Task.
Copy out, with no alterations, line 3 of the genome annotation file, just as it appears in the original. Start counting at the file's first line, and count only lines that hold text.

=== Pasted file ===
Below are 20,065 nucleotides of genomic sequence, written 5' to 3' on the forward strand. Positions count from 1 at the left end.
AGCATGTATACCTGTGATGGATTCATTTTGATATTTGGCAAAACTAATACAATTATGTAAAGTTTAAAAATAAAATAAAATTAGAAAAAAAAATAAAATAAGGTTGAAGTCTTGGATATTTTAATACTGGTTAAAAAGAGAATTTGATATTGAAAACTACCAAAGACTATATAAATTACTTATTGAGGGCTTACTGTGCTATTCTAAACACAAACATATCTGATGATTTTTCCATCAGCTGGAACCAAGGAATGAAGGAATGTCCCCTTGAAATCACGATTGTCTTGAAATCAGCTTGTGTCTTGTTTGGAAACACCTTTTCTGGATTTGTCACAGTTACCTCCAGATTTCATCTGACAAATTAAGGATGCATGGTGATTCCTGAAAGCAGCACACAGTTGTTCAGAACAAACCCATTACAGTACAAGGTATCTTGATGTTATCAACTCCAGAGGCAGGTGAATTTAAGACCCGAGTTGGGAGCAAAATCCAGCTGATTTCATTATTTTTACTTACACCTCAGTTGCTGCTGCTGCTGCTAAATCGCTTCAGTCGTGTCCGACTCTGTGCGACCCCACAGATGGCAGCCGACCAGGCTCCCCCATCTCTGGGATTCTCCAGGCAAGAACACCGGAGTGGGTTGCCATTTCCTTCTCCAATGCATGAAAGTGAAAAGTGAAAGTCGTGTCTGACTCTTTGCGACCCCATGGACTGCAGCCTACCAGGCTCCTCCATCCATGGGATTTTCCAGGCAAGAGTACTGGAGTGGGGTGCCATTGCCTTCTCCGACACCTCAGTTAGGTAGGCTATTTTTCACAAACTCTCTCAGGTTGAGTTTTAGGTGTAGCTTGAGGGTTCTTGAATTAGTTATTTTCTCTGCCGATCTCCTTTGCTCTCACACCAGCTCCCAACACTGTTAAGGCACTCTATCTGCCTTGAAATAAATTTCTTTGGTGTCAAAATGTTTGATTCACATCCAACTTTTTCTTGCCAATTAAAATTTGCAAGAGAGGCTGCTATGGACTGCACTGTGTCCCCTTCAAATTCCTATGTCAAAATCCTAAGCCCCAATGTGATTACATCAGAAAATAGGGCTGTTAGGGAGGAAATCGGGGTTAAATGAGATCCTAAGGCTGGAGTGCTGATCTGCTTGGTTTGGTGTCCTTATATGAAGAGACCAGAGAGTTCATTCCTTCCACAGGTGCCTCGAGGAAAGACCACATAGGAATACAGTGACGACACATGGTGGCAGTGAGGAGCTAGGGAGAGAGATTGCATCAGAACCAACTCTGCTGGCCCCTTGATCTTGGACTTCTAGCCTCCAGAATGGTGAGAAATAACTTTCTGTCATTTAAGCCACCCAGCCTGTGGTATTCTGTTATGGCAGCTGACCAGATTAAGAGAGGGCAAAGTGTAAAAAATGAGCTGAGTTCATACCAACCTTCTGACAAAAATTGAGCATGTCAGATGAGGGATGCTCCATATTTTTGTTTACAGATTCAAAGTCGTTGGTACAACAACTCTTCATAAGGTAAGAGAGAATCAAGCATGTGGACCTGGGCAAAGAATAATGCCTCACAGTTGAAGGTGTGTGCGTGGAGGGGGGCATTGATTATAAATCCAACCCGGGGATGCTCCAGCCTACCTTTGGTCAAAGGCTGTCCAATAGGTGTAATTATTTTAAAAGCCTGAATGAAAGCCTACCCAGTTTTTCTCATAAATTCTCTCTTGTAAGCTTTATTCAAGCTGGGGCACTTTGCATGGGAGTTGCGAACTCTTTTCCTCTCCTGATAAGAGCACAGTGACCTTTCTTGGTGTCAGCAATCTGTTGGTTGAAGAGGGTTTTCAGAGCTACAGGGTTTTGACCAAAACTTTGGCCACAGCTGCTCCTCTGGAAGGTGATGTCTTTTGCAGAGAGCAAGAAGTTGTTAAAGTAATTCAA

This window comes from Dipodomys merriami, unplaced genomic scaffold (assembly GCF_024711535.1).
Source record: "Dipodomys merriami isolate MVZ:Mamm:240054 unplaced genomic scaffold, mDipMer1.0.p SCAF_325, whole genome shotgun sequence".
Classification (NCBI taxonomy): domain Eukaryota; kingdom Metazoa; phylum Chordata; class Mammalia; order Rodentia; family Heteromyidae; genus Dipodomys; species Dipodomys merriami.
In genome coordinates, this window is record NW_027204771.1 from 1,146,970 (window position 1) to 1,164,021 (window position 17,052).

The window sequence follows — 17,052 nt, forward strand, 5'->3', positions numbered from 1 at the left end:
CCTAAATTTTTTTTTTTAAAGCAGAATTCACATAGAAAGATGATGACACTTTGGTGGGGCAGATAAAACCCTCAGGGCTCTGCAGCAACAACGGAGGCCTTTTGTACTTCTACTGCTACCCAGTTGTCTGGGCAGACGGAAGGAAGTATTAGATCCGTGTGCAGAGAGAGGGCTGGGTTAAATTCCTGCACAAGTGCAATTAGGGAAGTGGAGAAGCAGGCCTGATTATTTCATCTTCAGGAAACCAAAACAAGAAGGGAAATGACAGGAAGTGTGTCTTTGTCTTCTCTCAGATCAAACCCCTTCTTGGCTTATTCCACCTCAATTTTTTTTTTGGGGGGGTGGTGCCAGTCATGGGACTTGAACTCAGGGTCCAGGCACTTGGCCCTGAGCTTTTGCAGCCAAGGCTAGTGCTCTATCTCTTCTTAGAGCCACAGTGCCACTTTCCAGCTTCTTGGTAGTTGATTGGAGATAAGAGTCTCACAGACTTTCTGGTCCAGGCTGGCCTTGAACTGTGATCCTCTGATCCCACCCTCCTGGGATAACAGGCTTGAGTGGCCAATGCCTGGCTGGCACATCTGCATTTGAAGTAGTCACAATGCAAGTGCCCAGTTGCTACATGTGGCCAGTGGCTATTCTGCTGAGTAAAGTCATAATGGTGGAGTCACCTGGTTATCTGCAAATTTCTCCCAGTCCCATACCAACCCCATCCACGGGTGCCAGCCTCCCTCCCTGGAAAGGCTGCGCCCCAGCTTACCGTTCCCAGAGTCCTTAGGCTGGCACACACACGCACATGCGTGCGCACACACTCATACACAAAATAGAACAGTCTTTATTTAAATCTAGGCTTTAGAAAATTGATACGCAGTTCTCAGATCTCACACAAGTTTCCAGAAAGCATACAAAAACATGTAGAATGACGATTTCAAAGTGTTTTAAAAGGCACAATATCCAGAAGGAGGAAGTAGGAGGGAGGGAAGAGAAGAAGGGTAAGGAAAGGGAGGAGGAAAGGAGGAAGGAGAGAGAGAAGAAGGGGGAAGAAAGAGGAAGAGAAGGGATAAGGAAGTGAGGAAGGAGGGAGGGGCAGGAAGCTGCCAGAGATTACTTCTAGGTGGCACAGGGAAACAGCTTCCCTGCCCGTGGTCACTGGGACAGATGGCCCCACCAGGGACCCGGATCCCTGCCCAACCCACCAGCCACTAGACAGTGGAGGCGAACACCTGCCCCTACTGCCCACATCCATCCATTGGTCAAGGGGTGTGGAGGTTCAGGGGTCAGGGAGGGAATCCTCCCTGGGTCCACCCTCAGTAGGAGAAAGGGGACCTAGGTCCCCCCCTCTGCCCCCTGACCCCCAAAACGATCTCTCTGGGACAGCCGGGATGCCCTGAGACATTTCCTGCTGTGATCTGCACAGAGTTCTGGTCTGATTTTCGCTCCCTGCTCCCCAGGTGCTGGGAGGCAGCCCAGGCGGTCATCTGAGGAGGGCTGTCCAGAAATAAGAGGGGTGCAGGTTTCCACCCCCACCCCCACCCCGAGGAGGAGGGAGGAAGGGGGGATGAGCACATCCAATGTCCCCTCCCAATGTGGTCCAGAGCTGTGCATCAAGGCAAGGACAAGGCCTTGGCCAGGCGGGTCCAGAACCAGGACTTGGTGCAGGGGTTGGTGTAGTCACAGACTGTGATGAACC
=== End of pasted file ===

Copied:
This window comes from Dipodomys merriami, unplaced genomic scaffold (assembly GCF_024711535.1).